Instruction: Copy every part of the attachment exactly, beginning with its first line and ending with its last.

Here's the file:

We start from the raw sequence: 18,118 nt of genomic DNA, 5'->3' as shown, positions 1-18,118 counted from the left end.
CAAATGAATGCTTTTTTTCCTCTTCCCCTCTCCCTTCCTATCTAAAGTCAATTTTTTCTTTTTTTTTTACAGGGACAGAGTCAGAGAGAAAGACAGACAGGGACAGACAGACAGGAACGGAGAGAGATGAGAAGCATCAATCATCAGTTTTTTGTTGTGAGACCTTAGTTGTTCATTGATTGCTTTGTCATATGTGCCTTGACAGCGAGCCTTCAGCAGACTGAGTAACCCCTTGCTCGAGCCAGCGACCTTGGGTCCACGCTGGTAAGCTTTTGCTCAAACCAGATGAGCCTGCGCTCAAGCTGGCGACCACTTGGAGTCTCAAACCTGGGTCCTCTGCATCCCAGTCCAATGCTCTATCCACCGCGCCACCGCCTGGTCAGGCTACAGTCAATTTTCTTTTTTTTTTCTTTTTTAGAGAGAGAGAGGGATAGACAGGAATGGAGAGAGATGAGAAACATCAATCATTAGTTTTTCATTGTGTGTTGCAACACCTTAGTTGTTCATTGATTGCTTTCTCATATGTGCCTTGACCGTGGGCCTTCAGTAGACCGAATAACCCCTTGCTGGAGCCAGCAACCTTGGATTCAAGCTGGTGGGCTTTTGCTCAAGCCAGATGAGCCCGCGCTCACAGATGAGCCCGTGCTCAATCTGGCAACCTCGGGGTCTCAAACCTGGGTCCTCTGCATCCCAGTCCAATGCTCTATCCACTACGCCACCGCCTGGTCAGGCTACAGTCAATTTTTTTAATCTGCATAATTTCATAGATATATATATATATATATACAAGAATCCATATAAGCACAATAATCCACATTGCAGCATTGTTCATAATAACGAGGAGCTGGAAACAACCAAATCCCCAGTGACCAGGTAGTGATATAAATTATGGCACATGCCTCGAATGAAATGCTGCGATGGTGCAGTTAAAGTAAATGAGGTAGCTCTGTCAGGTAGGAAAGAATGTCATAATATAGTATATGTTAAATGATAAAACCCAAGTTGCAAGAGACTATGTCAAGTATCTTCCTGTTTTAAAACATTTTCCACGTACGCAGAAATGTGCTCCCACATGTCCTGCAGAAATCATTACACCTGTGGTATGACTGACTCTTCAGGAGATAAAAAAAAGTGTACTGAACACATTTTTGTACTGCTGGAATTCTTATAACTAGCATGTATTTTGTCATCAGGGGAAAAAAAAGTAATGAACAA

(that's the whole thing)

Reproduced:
We start from the raw sequence: 18,118 nt of genomic DNA, 5'->3' as shown, positions 1-18,118 counted from the left end.
CAAATGAATGCTTTTTTTCCTCTTCCCCTCTCCCTTCCTATCTAAAGTCAATTTTTTCTTTTTTTTTTACAGGGACAGAGTCAGAGAGAAAGACAGACAGGGACAGACAGACAGGAACGGAGAGAGATGAGAAGCATCAATCATCAGTTTTTTGTTGTGAGACCTTAGTTGTTCATTGATTGCTTTGTCATATGTGCCTTGACAGCGAGCCTTCAGCAGACTGAGTAACCCCTTGCTCGAGCCAGCGACCTTGGGTCCACGCTGGTAAGCTTTTGCTCAAACCAGATGAGCCTGCGCTCAAGCTGGCGACCACTTGGAGTCTCAAACCTGGGTCCTCTGCATCCCAGTCCAATGCTCTATCCACCGCGCCACCGCCTGGTCAGGCTACAGTCAATTTTCTTTTTTTTTTCTTTTTTAGAGAGAGAGAGGGATAGACAGGAATGGAGAGAGATGAGAAACATCAATCATTAGTTTTTCATTGTGTGTTGCAACACCTTAGTTGTTCATTGATTGCTTTCTCATATGTGCCTTGACCGTGGGCCTTCAGTAGACCGAATAACCCCTTGCTGGAGCCAGCAACCTTGGATTCAAGCTGGTGGGCTTTTGCTCAAGCCAGATGAGCCCGCGCTCACAGATGAGCCCGTGCTCAATCTGGCAACCTCGGGGTCTCAAACCTGGGTCCTCTGCATCCCAGTCCAATGCTCTATCCACTACGCCACCGCCTGGTCAGGCTACAGTCAATTTTTTTAATCTGCATAATTTCATAGATATATATATATATATATACAAGAATCCATATAAGCACAATAATCCACATTGCAGCATTGTTCATAATAACGAGGAGCTGGAAACAACCAAATCCCCAGTGACCAGGTAGTGATATAAATTATGGCACATGCCTCGAATGAAATGCTGCGATGGTGCAGTTAAAGTAAATGAGGTAGCTCTGTCAGGTAGGAAAGAATGTCATAATATAGTATATGTTAAATGATAAAACCCAAGTTGCAAGAGACTATGTCAAGTATCTTCCTGTTTTAAAACATTTTCCACGTACGCAGAAATGTGCTCCCACATGTCCTGCAGAAATCATTACACCTGTGGTATGACTGACTCTTCAGGAGATAAAAAAAAGTGTACTGAACACATTTTTGTACTGCTGGAATTCTTATAACTAGCATGTATTTTGTCATCAGGGGAAAAAAAAGTAATGAACAA